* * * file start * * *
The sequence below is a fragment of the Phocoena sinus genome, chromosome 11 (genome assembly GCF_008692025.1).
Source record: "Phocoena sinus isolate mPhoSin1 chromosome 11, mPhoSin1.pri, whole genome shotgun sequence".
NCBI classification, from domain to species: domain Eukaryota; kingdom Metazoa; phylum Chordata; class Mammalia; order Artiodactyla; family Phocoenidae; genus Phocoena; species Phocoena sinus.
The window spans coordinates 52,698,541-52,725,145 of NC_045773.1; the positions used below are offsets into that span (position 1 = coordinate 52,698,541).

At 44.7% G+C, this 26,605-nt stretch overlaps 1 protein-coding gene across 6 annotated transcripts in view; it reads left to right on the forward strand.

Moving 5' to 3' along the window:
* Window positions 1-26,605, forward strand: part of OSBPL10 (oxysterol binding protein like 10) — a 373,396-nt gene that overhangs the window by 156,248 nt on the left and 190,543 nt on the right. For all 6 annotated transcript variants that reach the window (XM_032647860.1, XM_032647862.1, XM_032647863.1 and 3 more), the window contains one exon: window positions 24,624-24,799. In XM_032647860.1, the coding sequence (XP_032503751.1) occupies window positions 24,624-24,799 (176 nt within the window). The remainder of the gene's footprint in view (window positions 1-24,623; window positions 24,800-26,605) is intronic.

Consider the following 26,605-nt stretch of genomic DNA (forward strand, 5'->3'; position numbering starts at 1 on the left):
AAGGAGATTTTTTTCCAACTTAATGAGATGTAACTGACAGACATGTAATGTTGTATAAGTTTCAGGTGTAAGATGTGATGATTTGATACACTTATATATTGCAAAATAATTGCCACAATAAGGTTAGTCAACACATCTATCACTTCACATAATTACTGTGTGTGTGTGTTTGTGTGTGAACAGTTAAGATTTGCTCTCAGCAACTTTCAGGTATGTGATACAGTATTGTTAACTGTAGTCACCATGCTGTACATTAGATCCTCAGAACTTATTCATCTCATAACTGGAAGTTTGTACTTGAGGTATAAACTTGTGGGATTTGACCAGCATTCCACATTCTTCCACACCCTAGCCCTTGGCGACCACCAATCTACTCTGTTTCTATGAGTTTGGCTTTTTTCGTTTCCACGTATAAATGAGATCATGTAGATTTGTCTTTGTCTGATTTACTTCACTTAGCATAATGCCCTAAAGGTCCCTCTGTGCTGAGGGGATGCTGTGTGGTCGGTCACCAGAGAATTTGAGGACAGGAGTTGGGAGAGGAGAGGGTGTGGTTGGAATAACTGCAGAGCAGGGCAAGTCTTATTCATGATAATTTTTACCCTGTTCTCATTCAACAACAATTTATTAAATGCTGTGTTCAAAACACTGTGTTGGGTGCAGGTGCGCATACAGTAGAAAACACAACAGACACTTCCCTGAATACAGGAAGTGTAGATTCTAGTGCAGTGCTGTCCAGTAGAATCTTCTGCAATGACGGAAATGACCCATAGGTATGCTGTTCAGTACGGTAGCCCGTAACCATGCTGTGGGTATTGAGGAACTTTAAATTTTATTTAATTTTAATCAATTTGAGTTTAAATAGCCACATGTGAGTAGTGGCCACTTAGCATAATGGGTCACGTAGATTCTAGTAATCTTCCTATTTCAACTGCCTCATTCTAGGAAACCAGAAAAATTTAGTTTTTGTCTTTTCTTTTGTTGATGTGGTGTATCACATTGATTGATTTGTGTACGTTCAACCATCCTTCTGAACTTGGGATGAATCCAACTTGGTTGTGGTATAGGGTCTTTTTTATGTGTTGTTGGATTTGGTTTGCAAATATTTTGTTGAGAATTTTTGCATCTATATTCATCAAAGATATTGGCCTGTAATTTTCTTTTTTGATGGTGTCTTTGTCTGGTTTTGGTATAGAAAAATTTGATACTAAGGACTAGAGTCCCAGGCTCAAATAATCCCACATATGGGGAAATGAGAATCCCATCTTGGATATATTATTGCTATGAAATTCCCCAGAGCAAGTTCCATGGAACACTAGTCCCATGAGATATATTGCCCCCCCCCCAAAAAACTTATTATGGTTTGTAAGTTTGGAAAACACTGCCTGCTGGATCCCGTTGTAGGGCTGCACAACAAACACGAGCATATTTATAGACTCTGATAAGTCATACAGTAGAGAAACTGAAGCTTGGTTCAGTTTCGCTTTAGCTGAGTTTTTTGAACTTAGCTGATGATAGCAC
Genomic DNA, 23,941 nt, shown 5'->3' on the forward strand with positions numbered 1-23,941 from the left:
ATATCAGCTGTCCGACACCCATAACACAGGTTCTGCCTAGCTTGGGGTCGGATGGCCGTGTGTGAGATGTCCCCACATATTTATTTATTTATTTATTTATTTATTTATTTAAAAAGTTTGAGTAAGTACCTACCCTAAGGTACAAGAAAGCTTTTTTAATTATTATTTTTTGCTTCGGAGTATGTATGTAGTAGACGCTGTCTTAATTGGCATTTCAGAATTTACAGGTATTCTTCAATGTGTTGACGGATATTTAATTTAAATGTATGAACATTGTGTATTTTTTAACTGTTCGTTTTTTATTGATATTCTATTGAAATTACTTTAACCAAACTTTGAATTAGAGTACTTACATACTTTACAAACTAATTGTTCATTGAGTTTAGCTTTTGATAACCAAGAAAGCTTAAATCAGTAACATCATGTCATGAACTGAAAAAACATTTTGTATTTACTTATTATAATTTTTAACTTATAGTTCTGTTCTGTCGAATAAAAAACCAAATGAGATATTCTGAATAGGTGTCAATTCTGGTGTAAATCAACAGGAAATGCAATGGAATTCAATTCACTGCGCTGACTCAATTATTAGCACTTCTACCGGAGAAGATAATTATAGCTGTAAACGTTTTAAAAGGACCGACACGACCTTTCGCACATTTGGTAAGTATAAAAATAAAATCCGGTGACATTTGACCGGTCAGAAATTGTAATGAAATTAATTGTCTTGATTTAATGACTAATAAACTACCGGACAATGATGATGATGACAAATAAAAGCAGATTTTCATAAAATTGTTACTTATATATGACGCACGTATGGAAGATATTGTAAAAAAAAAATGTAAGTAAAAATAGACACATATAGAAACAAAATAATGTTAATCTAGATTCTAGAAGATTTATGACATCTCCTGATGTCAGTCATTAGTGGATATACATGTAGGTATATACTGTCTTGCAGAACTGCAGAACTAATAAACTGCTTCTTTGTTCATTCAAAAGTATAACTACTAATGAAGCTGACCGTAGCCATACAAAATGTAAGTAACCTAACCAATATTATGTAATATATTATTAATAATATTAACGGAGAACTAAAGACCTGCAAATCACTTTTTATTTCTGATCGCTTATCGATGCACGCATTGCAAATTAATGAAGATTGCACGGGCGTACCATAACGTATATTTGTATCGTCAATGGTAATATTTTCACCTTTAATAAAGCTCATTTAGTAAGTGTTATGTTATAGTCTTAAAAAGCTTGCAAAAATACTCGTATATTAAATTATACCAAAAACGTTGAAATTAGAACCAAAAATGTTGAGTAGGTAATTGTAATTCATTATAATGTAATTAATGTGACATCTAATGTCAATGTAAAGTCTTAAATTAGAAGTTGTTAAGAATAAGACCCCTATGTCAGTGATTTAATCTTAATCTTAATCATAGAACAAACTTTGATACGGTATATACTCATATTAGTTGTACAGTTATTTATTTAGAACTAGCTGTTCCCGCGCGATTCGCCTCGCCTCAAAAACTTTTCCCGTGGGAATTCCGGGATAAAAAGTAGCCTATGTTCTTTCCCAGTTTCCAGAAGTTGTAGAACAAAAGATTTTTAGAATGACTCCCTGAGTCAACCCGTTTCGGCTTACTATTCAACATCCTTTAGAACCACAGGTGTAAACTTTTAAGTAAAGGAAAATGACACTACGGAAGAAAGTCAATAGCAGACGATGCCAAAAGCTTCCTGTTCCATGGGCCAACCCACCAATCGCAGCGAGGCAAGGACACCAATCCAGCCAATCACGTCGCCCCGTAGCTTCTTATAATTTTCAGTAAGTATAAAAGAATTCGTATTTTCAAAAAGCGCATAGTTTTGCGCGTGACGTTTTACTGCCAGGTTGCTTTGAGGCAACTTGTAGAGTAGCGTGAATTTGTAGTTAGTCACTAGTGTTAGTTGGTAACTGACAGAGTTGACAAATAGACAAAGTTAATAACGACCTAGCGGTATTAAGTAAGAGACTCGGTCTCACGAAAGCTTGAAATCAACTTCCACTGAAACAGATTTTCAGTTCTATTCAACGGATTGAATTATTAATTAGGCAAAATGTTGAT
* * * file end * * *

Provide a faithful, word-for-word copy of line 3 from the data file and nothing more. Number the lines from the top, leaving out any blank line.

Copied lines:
NCBI classification, from domain to species: domain Eukaryota; kingdom Metazoa; phylum Chordata; class Mammalia; order Artiodactyla; family Phocoenidae; genus Phocoena; species Phocoena sinus.